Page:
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Three Osages to be honored at 9th Annual AARP Indian Elder Honors Oct. 3

Osage elders Jerri Jean Branstetter, Rosemary Wood and the late Charles Red Corn have been selected for this year’s 9th Annual AARP Oklahoma Indian Elder Honors. The event will take place at the National Cowboy and Western Heritage Museum in Oklahoma City, Oct. 3.

The Elder Honors is the largest recognition program of its kind and honors elders for their contributions to their tribes, communities, state and nation. Since its inception in 2009, AARP Oklahoma has honored more than 400 elders from all 39 federally recognized tribes in Oklahoma, according to a release.

“The AARP Indian Elder Honors recognizes the extraordinary contribution of Indian elders – many of whom have never been recognized before,” said AARP Oklahoma Volunteer State President Joe Ann Vermillion in a prepared release. “Last year’s honorees included teachers, veterans, nurses, artists, tribal leaders, language and culture preservationists and even a Pulitzer Prize-winning author.”

Branstetter served a six-year Osage Nation Congressional term after she was elected to the First Osage Nation Congress in 2006. She was also a member of the Osage Government Reform Commission prior to the ratification of the Osage Constitution in 2006. During her tenure as a Congresswoman, Branstetter served on several Congressional committees including the governmental operations and rules and ethics committees. She was elected Speaker by her Congressional colleagues in 2010 and served until her term expired in 2012. Branstetter is retired from working in Oklahoma state government where she worked at the Dick Conner Correctional Center north of Hominy. She currently serves as the chair of the Osage News Editorial Board and has served in that capacity since 2013. She is of the Hominy District and is the mother of the late Hominy Drumkeeper Marvin Lee Clark II. She resides outside Wynona with her husband Johnny Branstetter.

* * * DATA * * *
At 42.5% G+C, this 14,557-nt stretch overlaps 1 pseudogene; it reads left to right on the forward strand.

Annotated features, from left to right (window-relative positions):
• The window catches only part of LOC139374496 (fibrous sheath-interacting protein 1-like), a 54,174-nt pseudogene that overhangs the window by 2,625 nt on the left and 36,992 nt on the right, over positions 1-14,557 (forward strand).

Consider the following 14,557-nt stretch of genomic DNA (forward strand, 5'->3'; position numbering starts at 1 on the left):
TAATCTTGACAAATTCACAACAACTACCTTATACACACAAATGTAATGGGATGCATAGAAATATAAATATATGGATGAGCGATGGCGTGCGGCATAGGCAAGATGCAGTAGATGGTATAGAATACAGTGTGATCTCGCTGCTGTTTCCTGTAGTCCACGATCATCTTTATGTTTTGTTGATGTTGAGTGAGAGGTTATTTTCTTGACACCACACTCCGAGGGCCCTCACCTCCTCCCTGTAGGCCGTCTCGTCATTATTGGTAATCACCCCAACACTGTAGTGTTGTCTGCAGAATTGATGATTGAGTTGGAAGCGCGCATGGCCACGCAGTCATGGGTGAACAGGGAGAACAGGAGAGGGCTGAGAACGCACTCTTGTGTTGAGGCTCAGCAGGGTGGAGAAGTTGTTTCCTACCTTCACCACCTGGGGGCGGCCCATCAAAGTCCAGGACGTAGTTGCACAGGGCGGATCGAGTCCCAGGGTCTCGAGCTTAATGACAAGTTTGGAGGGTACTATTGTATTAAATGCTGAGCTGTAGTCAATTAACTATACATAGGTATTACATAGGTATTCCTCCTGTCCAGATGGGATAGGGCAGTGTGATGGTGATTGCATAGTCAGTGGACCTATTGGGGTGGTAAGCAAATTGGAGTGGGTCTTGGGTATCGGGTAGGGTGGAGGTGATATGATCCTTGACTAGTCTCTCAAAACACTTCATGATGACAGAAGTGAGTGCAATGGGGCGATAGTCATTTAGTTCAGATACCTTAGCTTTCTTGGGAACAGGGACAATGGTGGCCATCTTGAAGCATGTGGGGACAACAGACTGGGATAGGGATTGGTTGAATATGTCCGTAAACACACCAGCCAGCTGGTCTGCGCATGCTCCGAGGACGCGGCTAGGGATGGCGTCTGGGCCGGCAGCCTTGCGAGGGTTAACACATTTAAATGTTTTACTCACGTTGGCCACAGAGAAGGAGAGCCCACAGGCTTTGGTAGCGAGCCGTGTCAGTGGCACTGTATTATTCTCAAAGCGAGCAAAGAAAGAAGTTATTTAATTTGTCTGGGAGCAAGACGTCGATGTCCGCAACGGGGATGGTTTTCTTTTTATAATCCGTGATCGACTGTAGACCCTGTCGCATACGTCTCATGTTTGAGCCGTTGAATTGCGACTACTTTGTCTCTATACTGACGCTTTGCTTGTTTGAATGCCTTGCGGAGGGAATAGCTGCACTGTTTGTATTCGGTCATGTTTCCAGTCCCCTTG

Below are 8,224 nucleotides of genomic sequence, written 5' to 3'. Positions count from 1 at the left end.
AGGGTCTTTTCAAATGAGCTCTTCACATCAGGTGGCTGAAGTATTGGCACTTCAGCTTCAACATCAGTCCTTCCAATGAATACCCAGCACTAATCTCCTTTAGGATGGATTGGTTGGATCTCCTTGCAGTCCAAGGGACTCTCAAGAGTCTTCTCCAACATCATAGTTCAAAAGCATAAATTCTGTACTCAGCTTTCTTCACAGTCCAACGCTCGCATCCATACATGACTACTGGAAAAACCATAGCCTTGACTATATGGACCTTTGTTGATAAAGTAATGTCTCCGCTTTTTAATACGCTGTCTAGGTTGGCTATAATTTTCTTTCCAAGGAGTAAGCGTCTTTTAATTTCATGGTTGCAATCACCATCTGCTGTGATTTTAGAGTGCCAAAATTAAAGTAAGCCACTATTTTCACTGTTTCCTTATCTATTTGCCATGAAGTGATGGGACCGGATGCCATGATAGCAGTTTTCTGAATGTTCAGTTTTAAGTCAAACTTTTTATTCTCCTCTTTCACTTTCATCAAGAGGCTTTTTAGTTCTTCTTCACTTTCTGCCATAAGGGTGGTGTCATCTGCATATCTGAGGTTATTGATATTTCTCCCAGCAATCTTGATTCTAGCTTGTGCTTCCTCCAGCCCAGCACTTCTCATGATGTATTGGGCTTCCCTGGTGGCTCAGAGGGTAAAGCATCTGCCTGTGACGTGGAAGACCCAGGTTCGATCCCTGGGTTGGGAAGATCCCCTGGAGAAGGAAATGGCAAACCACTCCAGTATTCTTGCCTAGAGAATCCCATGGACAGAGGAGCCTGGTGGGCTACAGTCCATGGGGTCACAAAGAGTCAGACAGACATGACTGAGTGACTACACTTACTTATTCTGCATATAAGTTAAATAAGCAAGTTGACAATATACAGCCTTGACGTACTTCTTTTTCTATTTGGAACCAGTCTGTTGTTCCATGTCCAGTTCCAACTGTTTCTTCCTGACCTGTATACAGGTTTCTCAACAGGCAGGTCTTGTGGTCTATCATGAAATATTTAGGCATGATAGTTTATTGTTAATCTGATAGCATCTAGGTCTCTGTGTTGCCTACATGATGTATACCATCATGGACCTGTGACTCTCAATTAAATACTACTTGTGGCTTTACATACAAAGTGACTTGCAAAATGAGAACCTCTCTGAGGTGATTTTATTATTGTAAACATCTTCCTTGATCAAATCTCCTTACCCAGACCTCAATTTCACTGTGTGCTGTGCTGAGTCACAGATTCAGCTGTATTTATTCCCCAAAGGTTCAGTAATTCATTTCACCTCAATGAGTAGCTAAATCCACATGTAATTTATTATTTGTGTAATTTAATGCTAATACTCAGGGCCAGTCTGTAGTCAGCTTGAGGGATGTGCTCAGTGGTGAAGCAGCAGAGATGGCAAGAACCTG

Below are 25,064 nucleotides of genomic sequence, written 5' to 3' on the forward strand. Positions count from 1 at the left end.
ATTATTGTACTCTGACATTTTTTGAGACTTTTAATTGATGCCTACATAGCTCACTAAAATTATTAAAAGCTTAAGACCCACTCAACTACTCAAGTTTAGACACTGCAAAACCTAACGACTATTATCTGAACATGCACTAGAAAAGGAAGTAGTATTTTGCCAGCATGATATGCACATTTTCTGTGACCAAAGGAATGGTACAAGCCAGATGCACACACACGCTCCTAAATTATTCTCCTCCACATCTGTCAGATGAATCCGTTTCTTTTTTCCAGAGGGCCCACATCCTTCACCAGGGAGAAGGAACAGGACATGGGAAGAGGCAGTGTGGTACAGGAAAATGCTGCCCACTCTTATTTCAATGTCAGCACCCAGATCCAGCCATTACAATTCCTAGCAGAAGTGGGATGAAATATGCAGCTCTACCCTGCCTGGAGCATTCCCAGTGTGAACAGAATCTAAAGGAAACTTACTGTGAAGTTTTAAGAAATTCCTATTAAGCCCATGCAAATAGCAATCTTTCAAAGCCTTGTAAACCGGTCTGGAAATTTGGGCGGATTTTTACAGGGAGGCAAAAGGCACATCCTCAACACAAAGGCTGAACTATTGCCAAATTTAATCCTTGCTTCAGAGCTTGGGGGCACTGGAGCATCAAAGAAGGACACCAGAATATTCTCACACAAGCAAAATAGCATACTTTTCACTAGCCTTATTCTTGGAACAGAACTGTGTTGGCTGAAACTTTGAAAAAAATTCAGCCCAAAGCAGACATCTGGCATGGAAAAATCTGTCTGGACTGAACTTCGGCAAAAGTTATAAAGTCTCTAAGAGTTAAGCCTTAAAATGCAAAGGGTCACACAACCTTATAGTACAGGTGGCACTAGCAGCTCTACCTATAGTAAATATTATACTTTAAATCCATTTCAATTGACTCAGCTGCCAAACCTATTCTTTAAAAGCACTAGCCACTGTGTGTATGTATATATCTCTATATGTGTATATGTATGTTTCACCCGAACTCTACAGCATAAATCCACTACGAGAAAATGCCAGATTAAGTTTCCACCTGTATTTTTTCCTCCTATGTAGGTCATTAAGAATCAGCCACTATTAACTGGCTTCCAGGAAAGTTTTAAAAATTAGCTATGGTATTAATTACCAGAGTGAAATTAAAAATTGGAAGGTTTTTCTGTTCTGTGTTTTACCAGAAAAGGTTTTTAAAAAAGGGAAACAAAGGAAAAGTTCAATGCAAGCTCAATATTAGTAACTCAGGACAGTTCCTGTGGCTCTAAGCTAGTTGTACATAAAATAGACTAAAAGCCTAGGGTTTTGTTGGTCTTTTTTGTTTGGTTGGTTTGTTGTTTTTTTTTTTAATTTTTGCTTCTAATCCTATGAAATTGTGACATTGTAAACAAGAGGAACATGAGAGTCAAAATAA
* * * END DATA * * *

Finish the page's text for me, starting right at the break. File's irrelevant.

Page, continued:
Wood served two four-year terms on the Osage Tribal Council from 1994-2002. She graduated from St. John Hospital School of Nursing in 1963, the University of Oklahoma in 1965, and from Rutgers University in 1971 with a Master of Science in Psychiatric Nursing. Along with her partner, Janice Kekahbah, Rosemary co-founded the American Indian Alaska Native Nurse’s Association (AINNA). She taught at the University of Oklahoma College of Nursing and worked as a Psychiatric Nurse Specialist at Central State Hospital in Norman, Okla. Wood was the first American Indian to hold the position of Chief of the Nursing Branch IHS. She later became Special Assistant to the IHS Director. She was detailed to upgrade Haskell’s Practical Nurse program to a Registered Nurse program. Her Osage name is Ho^-Be Do-Ka (Wet Moccasins), and she was born Sept. 4, 1939 to John Mosier Wood, full-blood Osage, and Lois Hunter Wood, Choctaw. She lives on originally allotted land and raises white face Hereford cattle in partnership with her nephew Justin Carr, grandson of T. J. Mercer.